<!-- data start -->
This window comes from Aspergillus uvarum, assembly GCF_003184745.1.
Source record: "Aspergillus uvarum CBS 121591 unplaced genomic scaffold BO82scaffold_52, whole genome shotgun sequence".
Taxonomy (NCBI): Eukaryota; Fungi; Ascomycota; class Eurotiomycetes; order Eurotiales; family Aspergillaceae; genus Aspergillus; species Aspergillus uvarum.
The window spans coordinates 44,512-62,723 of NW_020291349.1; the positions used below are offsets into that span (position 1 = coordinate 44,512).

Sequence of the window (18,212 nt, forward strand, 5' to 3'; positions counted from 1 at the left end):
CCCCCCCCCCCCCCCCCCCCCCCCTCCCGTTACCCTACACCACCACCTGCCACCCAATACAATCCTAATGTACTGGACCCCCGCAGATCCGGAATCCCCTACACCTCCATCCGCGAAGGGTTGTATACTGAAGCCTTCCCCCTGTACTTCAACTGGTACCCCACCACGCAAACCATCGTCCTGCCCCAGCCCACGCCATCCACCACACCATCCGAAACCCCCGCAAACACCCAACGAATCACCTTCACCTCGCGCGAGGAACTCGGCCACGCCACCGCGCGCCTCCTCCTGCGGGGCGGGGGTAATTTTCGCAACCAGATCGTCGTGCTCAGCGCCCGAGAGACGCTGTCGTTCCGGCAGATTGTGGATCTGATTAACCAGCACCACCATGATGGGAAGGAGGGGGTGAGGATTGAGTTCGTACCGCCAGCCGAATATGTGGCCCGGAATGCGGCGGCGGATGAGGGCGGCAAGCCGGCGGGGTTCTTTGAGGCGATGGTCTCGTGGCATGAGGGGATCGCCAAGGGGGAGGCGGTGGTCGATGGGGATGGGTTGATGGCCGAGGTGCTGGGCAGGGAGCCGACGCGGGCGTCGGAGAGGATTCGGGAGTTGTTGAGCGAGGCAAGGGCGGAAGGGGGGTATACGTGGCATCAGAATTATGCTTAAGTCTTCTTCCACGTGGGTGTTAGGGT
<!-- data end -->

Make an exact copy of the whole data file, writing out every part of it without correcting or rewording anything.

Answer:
This window comes from Aspergillus uvarum, assembly GCF_003184745.1.
Source record: "Aspergillus uvarum CBS 121591 unplaced genomic scaffold BO82scaffold_52, whole genome shotgun sequence".
Taxonomy (NCBI): Eukaryota; Fungi; Ascomycota; class Eurotiomycetes; order Eurotiales; family Aspergillaceae; genus Aspergillus; species Aspergillus uvarum.
The window spans coordinates 44,512-62,723 of NW_020291349.1; the positions used below are offsets into that span (position 1 = coordinate 44,512).

Sequence of the window (18,212 nt, forward strand, 5' to 3'; positions counted from 1 at the left end):
CCCCCCCCCCCCCCCCCCCCCCCCTCCCGTTACCCTACACCACCACCTGCCACCCAATACAATCCTAATGTACTGGACCCCCGCAGATCCGGAATCCCCTACACCTCCATCCGCGAAGGGTTGTATACTGAAGCCTTCCCCCTGTACTTCAACTGGTACCCCACCACGCAAACCATCGTCCTGCCCCAGCCCACGCCATCCACCACACCATCCGAAACCCCCGCAAACACCCAACGAATCACCTTCACCTCGCGCGAGGAACTCGGCCACGCCACCGCGCGCCTCCTCCTGCGGGGCGGGGGTAATTTTCGCAACCAGATCGTCGTGCTCAGCGCCCGAGAGACGCTGTCGTTCCGGCAGATTGTGGATCTGATTAACCAGCACCACCATGATGGGAAGGAGGGGGTGAGGATTGAGTTCGTACCGCCAGCCGAATATGTGGCCCGGAATGCGGCGGCGGATGAGGGCGGCAAGCCGGCGGGGTTCTTTGAGGCGATGGTCTCGTGGCATGAGGGGATCGCCAAGGGGGAGGCGGTGGTCGATGGGGATGGGTTGATGGCCGAGGTGCTGGGCAGGGAGCCGACGCGGGCGTCGGAGAGGATTCGGGAGTTGTTGAGCGAGGCAAGGGCGGAAGGGGGGTATACGTGGCATCAGAATTATGCTTAAGTCTTCTTCCACGTGGGTGTTAGGGT